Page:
Quebec Government Update - March 30 to April 7, 2020

09 April 2020

Quebec government measures 

The Government of Quebec announced the launch of two new provincial programs to support businesses affected by COVID-19 and low-income essential services workers.

  • PACME (The Concerted Action Program for Maintaining Employment, officially the Programme d'actions concertées pour le maintien en emploi): This program aims to provide a budget envelope of $100 million to promote employee training, prepare for faster economic recovery and reduce the impact that the economic downturn could have on businesses. In this regard, the PACME grants subsidies to employers in order to cover expenses associated with the wages of workers in training and thus supports employment continuity. Reimbursement for business training projects will be limited to 100% to cover training expenses, related costs and costs pertaining to human resources management activities. For more details on this program, please consult our publication on the PACME program (available in French).
  • IPREW (Incentive Program to Retain Essential Workers): In order to compensate low-income workers in priority sectors, the Québec government is introducing this new financial assistance program. To benefit from the IPREW, workers must receive gross wages of $550 or less per week and an annual income between $5,000 and $28,600 for 2020. Eligible workers will be able to receive $100 per week retroactively to March 15, 2020, for a maximum period of 16 weeks. The first payment is scheduled for May 27, 2020.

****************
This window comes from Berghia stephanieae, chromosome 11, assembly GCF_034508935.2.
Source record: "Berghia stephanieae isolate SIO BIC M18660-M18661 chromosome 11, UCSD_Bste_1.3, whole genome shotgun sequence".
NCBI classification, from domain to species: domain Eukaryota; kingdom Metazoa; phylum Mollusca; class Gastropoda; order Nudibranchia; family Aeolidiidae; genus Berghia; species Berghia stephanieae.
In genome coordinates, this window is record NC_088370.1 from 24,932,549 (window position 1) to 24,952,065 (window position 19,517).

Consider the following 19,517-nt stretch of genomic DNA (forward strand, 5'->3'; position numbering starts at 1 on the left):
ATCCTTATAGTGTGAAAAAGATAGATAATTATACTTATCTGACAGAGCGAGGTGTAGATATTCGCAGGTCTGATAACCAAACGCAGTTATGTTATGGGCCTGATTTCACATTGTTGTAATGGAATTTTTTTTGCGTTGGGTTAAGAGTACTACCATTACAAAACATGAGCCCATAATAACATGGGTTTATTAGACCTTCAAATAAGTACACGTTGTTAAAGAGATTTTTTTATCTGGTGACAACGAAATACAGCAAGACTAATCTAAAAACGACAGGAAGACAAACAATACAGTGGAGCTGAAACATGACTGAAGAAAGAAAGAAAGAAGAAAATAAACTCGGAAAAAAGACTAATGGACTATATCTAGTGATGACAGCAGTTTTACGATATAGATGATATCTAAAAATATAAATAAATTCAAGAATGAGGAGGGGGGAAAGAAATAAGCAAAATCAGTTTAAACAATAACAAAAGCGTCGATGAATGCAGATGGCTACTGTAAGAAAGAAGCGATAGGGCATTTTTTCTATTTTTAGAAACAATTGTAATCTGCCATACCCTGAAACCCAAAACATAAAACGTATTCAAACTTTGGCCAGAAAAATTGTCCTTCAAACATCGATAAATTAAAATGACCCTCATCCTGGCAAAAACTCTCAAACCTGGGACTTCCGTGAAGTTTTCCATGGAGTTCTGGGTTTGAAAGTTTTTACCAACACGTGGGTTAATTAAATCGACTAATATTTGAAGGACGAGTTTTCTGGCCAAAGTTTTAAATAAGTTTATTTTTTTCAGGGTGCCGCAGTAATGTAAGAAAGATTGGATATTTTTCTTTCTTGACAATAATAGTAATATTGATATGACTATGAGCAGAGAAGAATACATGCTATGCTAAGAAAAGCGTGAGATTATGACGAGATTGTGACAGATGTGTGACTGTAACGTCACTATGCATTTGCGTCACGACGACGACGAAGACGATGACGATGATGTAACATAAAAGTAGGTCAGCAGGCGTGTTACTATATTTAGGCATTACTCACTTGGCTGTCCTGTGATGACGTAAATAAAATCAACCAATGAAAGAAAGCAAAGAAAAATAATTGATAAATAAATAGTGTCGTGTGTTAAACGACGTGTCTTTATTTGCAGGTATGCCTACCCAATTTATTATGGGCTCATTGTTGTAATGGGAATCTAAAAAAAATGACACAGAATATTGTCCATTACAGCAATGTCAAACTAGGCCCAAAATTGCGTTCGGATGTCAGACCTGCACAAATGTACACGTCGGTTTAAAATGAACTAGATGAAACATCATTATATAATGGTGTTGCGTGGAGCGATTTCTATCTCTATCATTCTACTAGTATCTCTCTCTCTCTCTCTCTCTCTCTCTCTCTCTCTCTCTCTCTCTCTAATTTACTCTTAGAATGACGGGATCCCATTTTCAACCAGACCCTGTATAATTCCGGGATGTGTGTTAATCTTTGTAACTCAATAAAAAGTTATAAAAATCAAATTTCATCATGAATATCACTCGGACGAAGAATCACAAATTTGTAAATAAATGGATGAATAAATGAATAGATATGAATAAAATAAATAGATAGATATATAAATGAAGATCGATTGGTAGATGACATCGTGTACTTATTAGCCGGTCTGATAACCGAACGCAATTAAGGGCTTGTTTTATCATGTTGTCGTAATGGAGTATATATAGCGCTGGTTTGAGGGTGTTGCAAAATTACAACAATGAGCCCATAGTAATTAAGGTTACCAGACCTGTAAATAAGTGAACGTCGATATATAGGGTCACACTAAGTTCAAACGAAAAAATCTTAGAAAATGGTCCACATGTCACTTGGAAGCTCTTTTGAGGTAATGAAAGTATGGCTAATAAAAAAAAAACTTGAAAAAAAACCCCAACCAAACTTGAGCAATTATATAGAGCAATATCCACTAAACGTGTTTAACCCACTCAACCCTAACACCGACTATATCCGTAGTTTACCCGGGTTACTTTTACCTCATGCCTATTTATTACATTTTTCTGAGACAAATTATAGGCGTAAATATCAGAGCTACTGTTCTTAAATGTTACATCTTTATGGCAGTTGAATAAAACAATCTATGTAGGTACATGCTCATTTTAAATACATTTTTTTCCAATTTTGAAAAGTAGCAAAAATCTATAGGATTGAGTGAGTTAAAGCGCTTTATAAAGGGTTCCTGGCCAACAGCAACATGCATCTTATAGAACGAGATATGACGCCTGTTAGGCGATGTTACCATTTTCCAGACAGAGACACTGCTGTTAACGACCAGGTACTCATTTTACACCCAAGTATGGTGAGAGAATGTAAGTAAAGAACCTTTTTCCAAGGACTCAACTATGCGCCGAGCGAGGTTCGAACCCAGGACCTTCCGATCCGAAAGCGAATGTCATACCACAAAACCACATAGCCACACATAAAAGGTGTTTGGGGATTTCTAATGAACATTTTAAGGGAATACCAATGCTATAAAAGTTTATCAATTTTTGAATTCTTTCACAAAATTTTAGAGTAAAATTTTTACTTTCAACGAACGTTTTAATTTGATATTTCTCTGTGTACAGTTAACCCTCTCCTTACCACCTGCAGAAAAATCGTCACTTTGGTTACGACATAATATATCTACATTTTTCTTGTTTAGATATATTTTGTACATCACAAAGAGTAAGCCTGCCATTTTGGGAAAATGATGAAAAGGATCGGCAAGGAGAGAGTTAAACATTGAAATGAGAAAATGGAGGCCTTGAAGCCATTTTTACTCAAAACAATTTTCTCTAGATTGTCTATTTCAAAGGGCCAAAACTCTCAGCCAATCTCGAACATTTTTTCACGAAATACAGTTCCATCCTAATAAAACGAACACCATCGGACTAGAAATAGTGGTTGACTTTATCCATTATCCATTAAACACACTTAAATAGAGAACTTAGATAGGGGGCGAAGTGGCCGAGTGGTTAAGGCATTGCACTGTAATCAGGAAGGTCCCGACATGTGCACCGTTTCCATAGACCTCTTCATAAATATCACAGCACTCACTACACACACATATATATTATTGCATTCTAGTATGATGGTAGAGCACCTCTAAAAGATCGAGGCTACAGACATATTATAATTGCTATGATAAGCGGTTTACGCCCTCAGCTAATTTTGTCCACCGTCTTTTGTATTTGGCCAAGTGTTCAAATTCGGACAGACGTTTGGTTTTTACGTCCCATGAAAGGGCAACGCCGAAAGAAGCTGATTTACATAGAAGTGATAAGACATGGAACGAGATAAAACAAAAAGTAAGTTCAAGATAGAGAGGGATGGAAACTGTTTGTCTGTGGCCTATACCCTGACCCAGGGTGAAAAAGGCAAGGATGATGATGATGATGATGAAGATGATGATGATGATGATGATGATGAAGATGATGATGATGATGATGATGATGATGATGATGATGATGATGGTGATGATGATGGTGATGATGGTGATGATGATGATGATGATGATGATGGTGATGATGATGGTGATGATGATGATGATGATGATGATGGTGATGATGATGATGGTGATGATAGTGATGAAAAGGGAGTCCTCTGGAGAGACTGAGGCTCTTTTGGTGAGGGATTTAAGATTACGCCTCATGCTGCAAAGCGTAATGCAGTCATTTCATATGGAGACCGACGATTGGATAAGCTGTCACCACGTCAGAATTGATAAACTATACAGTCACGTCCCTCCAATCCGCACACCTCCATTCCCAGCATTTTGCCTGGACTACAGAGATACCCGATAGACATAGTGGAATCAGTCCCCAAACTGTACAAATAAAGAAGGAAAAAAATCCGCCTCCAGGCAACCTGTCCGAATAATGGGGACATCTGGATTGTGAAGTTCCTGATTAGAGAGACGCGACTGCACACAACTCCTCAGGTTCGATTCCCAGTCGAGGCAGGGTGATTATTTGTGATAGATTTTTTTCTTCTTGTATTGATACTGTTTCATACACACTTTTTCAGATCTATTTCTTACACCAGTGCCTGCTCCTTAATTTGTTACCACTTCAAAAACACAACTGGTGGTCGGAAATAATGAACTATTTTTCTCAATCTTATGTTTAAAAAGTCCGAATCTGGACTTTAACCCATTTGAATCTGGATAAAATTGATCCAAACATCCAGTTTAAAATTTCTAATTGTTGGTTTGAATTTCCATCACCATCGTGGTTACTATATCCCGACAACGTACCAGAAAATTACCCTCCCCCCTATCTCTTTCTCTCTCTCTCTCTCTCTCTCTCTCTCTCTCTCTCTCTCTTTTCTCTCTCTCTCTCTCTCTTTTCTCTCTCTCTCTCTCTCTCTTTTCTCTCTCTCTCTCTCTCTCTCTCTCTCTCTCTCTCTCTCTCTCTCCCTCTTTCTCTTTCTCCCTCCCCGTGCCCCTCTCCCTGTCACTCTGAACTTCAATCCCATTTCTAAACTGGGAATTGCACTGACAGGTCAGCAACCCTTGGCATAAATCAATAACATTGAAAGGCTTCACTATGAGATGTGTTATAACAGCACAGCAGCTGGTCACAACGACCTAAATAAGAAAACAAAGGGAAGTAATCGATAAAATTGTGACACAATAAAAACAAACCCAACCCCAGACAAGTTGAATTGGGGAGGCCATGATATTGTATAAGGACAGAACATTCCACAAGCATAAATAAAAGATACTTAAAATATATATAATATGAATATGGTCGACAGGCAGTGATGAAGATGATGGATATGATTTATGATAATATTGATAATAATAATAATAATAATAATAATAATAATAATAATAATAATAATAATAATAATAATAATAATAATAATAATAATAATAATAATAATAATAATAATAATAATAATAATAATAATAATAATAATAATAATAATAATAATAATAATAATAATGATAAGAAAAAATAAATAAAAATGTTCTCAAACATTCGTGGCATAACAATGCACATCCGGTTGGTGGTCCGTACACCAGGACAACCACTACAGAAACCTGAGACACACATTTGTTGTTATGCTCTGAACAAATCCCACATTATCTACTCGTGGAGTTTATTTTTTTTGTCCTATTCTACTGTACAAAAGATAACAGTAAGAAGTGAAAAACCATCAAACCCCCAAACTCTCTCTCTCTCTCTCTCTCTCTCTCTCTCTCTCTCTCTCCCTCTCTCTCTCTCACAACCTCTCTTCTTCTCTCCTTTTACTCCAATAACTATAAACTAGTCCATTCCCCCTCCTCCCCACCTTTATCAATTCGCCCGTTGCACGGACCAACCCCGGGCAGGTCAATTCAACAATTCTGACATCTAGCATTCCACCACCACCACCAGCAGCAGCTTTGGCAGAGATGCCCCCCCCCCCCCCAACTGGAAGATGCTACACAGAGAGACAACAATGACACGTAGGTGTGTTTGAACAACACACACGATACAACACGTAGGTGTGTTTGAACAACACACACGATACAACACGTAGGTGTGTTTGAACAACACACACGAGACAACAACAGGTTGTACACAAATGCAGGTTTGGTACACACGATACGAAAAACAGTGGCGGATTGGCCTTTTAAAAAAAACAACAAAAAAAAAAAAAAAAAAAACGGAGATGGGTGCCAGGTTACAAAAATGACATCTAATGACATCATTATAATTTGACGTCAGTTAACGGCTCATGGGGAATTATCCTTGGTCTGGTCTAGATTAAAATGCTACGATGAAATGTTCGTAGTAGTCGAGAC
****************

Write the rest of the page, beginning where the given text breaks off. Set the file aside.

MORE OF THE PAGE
Priority Services

The provincial government announced that the closure of non-priority businesses and services has been extended to May 4.

The list of priority services was originally enacted by Decree No. 223-2020 on March 24, 2020. It should be noted that the initial list was modified by Ministerial Orders 2020-011, 2020-013, 2020-014 and 2020 015. An unofficial list of priority services is available on the internet (link available here), but it does not replace the official text of the various decrees. In case of uncertainty, our professionals can advise your company regarding the interpretation of the list of priority businesses.

One of the most frequently asked questions relates to the obligations of businesses that provide, in whole or in part, goods or services to companies carrying out priority activities. This issue must be analyzed on a case-by-case basis.

Recently, all commercial retail establishments were asked to close to the public on Sundays, with some exceptions. As of April 4, 2020, Ministerial Order 2020-015 provided for the following exceptions:

  • Pharmacies, convenience stores, gas stations;
  • Restaurants for car orders, take-out and delivery;
  • Grocery stores for online or telephone orders, pick-up and delivery; and
  • Pharmacies located in areas outside shopping centres for online or telephone orders and for the delivery of medication and pharmaceutical, hygienic and sanitary products.

Furthermore, considering the extension of the containment measures, the Premier announced that the resumption of activities will be gradual and could be organized by geographic region or industry sector. The Government of Québec will give priority to sectors of activity that can respect physical distancing measures and to regions least affected by the spread of COVID-19. At the April 7 press conference, the Premier confirmed that the construction sector will be one of the first to resume its activities.

Travel restrictions

On March 28, 2020, the Minister of Health and Social Services adopted Decree No. 2020-11, which added travel restrictions to eight "health regions" on top of the various Quebec containment measures, and two other decrees further extended this list of health regions. As of April 4, there are 13 health regions affected in whole or in part by these measures.